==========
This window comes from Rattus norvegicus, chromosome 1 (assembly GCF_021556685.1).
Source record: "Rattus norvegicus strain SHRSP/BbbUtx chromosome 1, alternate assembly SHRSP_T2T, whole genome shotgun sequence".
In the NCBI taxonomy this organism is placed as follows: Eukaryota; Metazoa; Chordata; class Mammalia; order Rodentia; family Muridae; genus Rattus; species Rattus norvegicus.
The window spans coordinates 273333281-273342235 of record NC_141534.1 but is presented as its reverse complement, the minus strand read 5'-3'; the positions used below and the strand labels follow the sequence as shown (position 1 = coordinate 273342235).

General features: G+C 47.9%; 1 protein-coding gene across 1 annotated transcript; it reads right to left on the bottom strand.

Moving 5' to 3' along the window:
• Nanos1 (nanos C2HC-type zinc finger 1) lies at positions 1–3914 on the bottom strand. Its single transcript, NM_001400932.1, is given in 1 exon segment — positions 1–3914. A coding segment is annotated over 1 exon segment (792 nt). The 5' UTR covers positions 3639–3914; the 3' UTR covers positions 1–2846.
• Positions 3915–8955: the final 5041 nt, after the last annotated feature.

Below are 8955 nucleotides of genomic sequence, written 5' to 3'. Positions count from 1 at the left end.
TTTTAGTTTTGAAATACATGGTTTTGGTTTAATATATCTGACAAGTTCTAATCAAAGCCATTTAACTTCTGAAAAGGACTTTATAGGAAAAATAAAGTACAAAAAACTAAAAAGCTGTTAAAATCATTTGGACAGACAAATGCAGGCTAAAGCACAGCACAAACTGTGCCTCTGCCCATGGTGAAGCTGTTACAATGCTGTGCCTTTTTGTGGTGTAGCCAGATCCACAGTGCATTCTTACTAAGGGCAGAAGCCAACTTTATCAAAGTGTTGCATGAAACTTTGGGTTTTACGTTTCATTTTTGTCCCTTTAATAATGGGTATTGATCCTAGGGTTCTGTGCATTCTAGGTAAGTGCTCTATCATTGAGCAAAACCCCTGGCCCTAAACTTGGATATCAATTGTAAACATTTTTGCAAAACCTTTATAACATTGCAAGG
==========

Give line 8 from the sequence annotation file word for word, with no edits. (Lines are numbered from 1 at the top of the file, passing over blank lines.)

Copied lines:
• Positions 3915–8955: the final 5041 nt, after the last annotated feature.